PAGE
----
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Internet.com Awards New Toyota Prius

Internet.com announced the winner of its registration contest this week. Ruby De Bruyn, a channel sales team manager for China Telecom (Americas) won a new Toyota Prius Hybrid in a random drawing.

Internet.com, a network of Web sites for IT professionals, is owned by Jupitermedia (NASDAQ: JUPM), which also owns InternetNews.com.

DeBruyn came by the San Francisco office of Internet.com where she received a tour of the offices, chatted with some of the editors and picked up her new car. She said she'll be selling a ten-year-old Cadillac now that she has the Prius.

Prius
LtoR in front: Scott Bialous, group publisher of Internet.com; Ruby de Bruyn, Toyota Prius winner; Dave Needle, SF bureau chief, InternetNews.com; Rosalind Tan, Internet.com. In back are the Devx.com editors. Photo: Jack Hannen.
"I was thrilled to learn I'd won," said De Bruyn. As an Internet.com registered user, De Bruyn said she already was taking advantage of free white papers and other information at the site to make product recommendations, so winning the car was an extra bonus. "It's important to keep abreast of what's happening in the tech world, so Internet.com has really helped with that," she said. "It's also been a good source of sales leads for me."

China Telecom Americas, a wholly-owned US-based subsidiary of China Telecom Corp. Ltd. (NYSE: CHA), is an international telecom provider for Data, IP and Voice Wholesale services to multinational companies, organizations and international carriers requiring China domestic services and International access to China & Asia Pacific. De Bruyn recommends and implements enterprise-wide networking for her clients.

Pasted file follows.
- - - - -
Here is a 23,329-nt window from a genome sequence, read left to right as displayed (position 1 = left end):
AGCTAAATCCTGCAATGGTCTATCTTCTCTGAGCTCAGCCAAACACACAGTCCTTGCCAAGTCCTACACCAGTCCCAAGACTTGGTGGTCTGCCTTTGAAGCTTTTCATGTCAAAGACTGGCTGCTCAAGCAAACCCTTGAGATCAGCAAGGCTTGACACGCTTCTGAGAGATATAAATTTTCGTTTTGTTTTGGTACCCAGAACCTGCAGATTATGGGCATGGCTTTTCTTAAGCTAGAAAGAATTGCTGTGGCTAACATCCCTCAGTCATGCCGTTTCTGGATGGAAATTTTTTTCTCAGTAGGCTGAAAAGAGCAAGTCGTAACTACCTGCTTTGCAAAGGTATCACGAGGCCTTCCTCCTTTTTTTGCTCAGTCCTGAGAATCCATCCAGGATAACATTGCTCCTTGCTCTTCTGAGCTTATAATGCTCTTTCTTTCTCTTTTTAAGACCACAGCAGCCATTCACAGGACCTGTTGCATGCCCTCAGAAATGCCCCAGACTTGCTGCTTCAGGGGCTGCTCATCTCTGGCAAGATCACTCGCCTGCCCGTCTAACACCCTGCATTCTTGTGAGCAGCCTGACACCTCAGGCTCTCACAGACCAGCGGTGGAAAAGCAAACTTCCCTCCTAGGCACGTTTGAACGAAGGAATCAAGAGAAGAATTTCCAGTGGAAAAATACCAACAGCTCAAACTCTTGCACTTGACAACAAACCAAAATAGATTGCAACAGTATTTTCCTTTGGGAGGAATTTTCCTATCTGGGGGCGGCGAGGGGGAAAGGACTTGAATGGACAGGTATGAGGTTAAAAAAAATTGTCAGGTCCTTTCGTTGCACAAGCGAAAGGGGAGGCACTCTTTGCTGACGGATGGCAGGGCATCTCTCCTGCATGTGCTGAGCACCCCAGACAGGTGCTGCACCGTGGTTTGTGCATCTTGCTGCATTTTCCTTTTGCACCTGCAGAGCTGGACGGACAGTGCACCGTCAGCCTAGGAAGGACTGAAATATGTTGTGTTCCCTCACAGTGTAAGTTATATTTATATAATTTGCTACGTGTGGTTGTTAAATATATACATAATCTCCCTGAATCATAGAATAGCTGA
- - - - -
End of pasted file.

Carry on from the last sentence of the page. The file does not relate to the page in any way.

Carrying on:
"On behalf of Internet.com, I'm pleased to congratulate Ms. De Bruyn," said Scott Bialous, vice president and group publisher of JupiterOnlineMedia. "This sweepstakes was a great way for us to reward our members for exploring the IT and Developer resources we offer on our network. We will continue to provide our visitors with fun and exciting promotions as our traffic and product expands."

Asked about the 2009 outlook for tech, De Bruyn said she's optimistic innovation will help overcome the downturn in the economy, much of which said is driven by fear. "Quality matters and I think companies with products and services of value will still do well. But we need to take the excess air of out of the system," she said.

De Bruyn said she thinks the next major tech advance will be in IPTV. "When mainstream meets the Internet and you have true IPTV that will be revolutionary," she said. "You'll be able to select any video you want at any time."



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